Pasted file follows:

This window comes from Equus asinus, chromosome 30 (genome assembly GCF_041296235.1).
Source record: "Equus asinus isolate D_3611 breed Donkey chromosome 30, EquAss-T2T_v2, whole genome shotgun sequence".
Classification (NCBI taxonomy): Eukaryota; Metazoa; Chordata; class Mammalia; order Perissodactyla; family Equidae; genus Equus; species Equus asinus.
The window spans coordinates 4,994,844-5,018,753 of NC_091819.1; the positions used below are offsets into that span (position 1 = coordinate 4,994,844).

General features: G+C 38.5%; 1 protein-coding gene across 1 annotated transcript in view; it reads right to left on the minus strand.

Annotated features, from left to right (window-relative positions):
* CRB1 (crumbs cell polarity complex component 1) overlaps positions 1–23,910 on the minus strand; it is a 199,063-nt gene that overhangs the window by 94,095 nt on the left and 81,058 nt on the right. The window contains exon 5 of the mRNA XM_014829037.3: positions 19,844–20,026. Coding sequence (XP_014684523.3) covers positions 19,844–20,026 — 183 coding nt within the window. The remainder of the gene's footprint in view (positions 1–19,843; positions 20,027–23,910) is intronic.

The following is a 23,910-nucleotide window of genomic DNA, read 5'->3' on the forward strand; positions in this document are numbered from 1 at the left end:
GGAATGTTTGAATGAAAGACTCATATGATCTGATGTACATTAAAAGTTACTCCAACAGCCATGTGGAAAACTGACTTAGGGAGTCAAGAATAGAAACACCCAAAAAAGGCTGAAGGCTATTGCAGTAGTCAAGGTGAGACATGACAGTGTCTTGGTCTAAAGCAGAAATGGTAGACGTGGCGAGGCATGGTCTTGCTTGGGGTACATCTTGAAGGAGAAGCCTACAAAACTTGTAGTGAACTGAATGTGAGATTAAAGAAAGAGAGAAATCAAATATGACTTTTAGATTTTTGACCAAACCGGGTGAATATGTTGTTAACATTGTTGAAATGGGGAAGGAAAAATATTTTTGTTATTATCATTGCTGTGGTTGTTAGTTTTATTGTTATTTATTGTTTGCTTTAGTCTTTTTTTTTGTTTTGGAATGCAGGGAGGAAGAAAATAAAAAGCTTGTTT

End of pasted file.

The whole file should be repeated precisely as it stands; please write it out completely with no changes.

This window comes from Equus asinus, chromosome 30 (genome assembly GCF_041296235.1).
Source record: "Equus asinus isolate D_3611 breed Donkey chromosome 30, EquAss-T2T_v2, whole genome shotgun sequence".
Classification (NCBI taxonomy): Eukaryota; Metazoa; Chordata; class Mammalia; order Perissodactyla; family Equidae; genus Equus; species Equus asinus.
The window spans coordinates 4,994,844-5,018,753 of NC_091819.1; the positions used below are offsets into that span (position 1 = coordinate 4,994,844).

General features: G+C 38.5%; 1 protein-coding gene across 1 annotated transcript in view; it reads right to left on the minus strand.

Annotated features, from left to right (window-relative positions):
* CRB1 (crumbs cell polarity complex component 1) overlaps positions 1–23,910 on the minus strand; it is a 199,063-nt gene that overhangs the window by 94,095 nt on the left and 81,058 nt on the right. The window contains exon 5 of the mRNA XM_014829037.3: positions 19,844–20,026. Coding sequence (XP_014684523.3) covers positions 19,844–20,026 — 183 coding nt within the window. The remainder of the gene's footprint in view (positions 1–19,843; positions 20,027–23,910) is intronic.

The following is a 23,910-nucleotide window of genomic DNA, read 5'->3' on the forward strand; positions in this document are numbered from 1 at the left end:
GGAATGTTTGAATGAAAGACTCATATGATCTGATGTACATTAAAAGTTACTCCAACAGCCATGTGGAAAACTGACTTAGGGAGTCAAGAATAGAAACACCCAAAAAAGGCTGAAGGCTATTGCAGTAGTCAAGGTGAGACATGACAGTGTCTTGGTCTAAAGCAGAAATGGTAGACGTGGCGAGGCATGGTCTTGCTTGGGGTACATCTTGAAGGAGAAGCCTACAAAACTTGTAGTGAACTGAATGTGAGATTAAAGAAAGAGAGAAATCAAATATGACTTTTAGATTTTTGACCAAACCGGGTGAATATGTTGTTAACATTGTTGAAATGGGGAAGGAAAAATATTTTTGTTATTATCATTGCTGTGGTTGTTAGTTTTATTGTTATTTATTGTTTGCTTTAGTCTTTTTTTTTGTTTTGGAATGCAGGGAGGAAGAAAATAAAAAGCTTGTTT